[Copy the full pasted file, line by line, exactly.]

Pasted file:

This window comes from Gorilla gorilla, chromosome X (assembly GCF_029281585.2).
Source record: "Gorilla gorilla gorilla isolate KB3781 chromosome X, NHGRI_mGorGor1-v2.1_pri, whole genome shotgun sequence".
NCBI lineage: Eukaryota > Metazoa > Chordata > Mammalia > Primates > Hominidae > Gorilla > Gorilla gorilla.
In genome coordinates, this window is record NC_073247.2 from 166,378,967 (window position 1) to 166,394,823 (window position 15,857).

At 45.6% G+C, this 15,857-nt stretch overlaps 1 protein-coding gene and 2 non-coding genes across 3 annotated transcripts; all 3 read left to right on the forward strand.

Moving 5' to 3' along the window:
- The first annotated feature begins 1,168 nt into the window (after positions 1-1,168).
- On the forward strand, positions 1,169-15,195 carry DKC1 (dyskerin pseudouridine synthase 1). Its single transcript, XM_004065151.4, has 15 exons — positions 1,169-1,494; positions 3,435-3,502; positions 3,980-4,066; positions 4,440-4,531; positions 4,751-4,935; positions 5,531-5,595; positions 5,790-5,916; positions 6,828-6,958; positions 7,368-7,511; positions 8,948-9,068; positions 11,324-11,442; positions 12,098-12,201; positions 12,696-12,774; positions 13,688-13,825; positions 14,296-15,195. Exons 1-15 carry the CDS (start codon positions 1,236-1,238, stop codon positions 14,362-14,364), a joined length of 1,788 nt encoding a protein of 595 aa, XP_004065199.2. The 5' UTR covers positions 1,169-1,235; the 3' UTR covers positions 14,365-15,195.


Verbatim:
This window comes from Gorilla gorilla, chromosome X (assembly GCF_029281585.2).
Source record: "Gorilla gorilla gorilla isolate KB3781 chromosome X, NHGRI_mGorGor1-v2.1_pri, whole genome shotgun sequence".
NCBI lineage: Eukaryota > Metazoa > Chordata > Mammalia > Primates > Hominidae > Gorilla > Gorilla gorilla.
In genome coordinates, this window is record NC_073247.2 from 166,378,967 (window position 1) to 166,394,823 (window position 15,857).

At 45.6% G+C, this 15,857-nt stretch overlaps 1 protein-coding gene and 2 non-coding genes across 3 annotated transcripts; all 3 read left to right on the forward strand.

Moving 5' to 3' along the window:
- The first annotated feature begins 1,168 nt into the window (after positions 1-1,168).
- On the forward strand, positions 1,169-15,195 carry DKC1 (dyskerin pseudouridine synthase 1). Its single transcript, XM_004065151.4, has 15 exons — positions 1,169-1,494; positions 3,435-3,502; positions 3,980-4,066; positions 4,440-4,531; positions 4,751-4,935; positions 5,531-5,595; positions 5,790-5,916; positions 6,828-6,958; positions 7,368-7,511; positions 8,948-9,068; positions 11,324-11,442; positions 12,098-12,201; positions 12,696-12,774; positions 13,688-13,825; positions 14,296-15,195. Exons 1-15 carry the CDS (start codon positions 1,236-1,238, stop codon positions 14,362-14,364), a joined length of 1,788 nt encoding a protein of 595 aa, XP_004065199.2. The 5' UTR covers positions 1,169-1,235; the 3' UTR covers positions 14,365-15,195.